Batley facts for kids
Batley Town Hall
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Batley is a town in the Metropolitan Borough of Kirklees, West Yorkshire, England. It lies 7 miles (11 km) south-east of Bradford, 7 miles (11 km) south-west of Leeds and 1 mile (2 km) north of Dewsbury, near the M62 motorway. Historically in the West Riding of Yorkshire, in 2011 its two wards (Batley East and Batley West) had a combined population of 38,573. Other nearby towns include: Morley to the north-east, Ossett to the south-east and Brighouse west-south-west. Batley is part of a special EU transformation zone.
The name Batley is derived from Danish, meaning either valley or homestead of bats, or more likely, homestead of the locally prominent Batte family. It is recorded in the Domesday Book as 'Bateleia'. After the Norman conquest, the manor was granted to Elbert de Lacy and in 1086 was within the wapentake of Morley. It subsequently passed into the ownership of the de Batleys, and by the 12th century had passed by marriage to the Copley family. Their residence at Batley Hall was held directly from the Crown; at this time the district fell within the Duchy of Lancaster. The population at this time was 30 to 40 people. By the late 14th century, the population has increased to around 100.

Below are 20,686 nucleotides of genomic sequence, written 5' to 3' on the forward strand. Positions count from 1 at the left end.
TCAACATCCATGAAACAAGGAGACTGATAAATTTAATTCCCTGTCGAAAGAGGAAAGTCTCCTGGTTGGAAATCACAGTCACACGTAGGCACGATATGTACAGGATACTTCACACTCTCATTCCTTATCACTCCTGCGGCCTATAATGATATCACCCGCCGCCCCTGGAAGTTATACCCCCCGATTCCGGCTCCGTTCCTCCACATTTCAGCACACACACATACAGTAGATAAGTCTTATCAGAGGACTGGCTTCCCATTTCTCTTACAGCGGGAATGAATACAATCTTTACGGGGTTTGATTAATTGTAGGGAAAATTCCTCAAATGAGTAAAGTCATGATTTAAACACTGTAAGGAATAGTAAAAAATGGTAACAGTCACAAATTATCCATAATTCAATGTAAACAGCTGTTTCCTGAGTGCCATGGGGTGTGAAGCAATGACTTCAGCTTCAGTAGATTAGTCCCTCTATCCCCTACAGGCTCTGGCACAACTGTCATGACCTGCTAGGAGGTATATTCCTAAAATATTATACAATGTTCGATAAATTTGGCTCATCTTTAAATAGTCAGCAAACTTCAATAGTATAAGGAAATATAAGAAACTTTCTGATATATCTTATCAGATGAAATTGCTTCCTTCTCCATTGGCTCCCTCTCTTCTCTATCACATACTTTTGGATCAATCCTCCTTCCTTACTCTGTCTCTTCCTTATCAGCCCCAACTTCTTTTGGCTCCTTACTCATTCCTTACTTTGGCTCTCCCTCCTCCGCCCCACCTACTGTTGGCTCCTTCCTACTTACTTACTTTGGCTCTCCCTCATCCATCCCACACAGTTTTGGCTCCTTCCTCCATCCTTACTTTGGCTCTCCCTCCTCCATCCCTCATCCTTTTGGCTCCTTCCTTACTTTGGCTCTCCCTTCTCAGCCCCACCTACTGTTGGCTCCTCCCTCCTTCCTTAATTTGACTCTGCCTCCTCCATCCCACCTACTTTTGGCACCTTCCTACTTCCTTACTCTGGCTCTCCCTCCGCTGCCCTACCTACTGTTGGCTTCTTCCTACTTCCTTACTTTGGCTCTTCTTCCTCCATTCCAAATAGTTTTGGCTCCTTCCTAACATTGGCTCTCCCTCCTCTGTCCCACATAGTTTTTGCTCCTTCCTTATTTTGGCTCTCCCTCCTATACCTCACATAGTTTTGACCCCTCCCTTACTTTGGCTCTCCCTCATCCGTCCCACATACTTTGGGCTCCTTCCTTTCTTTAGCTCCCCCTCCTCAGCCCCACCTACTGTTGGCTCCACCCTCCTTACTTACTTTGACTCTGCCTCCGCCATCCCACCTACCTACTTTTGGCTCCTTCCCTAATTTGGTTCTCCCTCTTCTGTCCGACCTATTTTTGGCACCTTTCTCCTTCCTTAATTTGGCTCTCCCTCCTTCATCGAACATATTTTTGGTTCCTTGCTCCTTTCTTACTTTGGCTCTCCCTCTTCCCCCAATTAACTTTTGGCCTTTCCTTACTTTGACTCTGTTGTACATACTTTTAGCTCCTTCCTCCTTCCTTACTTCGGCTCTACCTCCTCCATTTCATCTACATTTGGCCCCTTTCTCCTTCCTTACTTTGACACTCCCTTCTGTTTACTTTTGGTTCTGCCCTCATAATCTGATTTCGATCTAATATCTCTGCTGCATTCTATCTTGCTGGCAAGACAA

There has been a church in Batley since the 11th century. Batley Parish Church was built in the reign of Henry VI (1422–1461), and parts of the original remain. Despite Batley being an ancient settlement, this is all that remains of any great antiquity.